It is the way of things

Small world
  • The world isn’t actually that big. The literate Anglosphere has grown by a factor of 300 or so from Shakespeare’s time. If you believe that Shakespeare was uniquely exceptional in his time, that one in a thousand Elizabethan eras produce a Shakespeare, then maybe you shouldn’t be so surprised you don’t see 300 today.
Crowdedness
  • The world is very big. There are hundreds of Shakespeares today, not to mention several contemporary with him. If not one, another would be just as acclaimed.
  • You probably haven’t heard of them. Much is necessarily obscure, and there’s no cultural mechanism that would bring the right obscurities to your attention.
  • You may or may not have heard of them, but acclaim is basically relative, so none stand out.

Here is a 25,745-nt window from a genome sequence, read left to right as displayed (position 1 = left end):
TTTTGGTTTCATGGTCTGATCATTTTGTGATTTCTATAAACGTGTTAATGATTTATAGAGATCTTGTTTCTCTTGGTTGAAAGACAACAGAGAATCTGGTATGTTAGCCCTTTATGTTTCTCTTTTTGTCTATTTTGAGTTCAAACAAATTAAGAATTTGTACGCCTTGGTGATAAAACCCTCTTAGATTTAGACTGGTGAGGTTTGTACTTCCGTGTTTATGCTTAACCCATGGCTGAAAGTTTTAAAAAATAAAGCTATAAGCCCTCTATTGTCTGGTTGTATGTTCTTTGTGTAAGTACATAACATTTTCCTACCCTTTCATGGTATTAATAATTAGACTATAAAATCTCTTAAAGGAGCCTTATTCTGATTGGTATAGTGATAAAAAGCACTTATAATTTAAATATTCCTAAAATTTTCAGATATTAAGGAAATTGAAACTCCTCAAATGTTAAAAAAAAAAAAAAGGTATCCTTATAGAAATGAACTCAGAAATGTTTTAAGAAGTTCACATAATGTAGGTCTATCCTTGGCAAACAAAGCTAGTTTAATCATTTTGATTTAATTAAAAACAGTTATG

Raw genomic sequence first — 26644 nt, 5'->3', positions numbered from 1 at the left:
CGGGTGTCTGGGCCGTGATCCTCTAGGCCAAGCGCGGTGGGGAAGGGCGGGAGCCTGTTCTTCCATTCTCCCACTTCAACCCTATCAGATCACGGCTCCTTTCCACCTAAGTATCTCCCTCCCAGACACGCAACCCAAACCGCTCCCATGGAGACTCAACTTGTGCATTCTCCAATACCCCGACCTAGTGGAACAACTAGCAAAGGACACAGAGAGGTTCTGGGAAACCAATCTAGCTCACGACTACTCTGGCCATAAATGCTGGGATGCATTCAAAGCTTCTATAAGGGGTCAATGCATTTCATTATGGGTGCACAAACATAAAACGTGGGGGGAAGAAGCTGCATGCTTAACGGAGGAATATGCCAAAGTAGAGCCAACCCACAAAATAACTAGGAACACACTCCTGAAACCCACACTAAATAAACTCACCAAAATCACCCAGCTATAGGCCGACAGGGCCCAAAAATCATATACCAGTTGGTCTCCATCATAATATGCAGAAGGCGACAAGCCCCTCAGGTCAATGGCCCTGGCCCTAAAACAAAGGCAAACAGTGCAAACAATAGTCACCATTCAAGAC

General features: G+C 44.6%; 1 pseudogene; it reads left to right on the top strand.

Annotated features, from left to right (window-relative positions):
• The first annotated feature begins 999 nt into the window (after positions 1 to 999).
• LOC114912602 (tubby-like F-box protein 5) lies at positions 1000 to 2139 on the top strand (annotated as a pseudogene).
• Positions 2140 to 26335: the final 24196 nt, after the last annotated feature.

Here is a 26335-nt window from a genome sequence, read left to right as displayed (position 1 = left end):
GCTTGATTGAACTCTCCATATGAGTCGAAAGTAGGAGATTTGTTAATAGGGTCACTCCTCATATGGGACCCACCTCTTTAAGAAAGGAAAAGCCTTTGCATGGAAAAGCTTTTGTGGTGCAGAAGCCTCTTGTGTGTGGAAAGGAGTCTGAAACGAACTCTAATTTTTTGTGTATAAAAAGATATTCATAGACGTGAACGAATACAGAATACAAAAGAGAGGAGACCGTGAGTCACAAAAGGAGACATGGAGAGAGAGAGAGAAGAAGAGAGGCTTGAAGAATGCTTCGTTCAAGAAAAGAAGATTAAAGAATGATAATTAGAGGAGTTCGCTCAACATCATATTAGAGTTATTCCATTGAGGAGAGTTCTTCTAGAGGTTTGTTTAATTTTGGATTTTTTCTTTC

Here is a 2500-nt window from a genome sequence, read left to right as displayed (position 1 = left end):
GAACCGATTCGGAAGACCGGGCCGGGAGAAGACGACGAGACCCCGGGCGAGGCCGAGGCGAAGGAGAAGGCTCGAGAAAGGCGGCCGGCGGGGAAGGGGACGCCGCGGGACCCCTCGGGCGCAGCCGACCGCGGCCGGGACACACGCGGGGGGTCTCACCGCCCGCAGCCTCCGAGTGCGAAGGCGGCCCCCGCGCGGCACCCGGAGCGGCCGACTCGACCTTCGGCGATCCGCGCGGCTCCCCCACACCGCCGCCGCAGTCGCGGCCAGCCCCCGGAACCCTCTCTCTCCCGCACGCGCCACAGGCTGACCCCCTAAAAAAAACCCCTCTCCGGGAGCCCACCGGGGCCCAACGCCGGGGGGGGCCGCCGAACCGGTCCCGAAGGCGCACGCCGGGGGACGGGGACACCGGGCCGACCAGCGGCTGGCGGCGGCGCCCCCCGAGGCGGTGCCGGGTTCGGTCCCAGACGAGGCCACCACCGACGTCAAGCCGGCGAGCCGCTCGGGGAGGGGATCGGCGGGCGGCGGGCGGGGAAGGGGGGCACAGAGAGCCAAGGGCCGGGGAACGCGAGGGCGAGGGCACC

• It was easier to be first or best in the past when there were fewer historical or contemporary competitors.
  • Great works can’t distinguish themselves from the crowd on merit, so acclaimed works are optimized for proxies or marketed especially well.
  • (And if that’s true, why bother?)
Cultural saturation
  • There’s only so much bandwidth in a given layer of culture. Society can only support so many radio stations with so many broadcast hours. People already read about as much as their interest or time permits.
  • There’s only so much cumulative attention to go around. There’s hardly enough time for every paper to be read.
  • Critics can only be so vocal.
Psychological saturation
  • One can only hold so many works in one’s heart, no matter how good the rest are.
  • One life only has room for so many pivotal experiences before they start to seem ordinary.
  • The “magnitude” of aesthetic experience is bounded. If a work were somehow “twice as good”, one might barely be able to tell.
  • One only has so many neurotransmitters.
Low-hanging fruit
  • Discovery and novelty used to be within reach of amateurs.
  • As we make progress, it takes more training, education, or general effort to reach the boundary of what’s been done. Collaboration is necessary.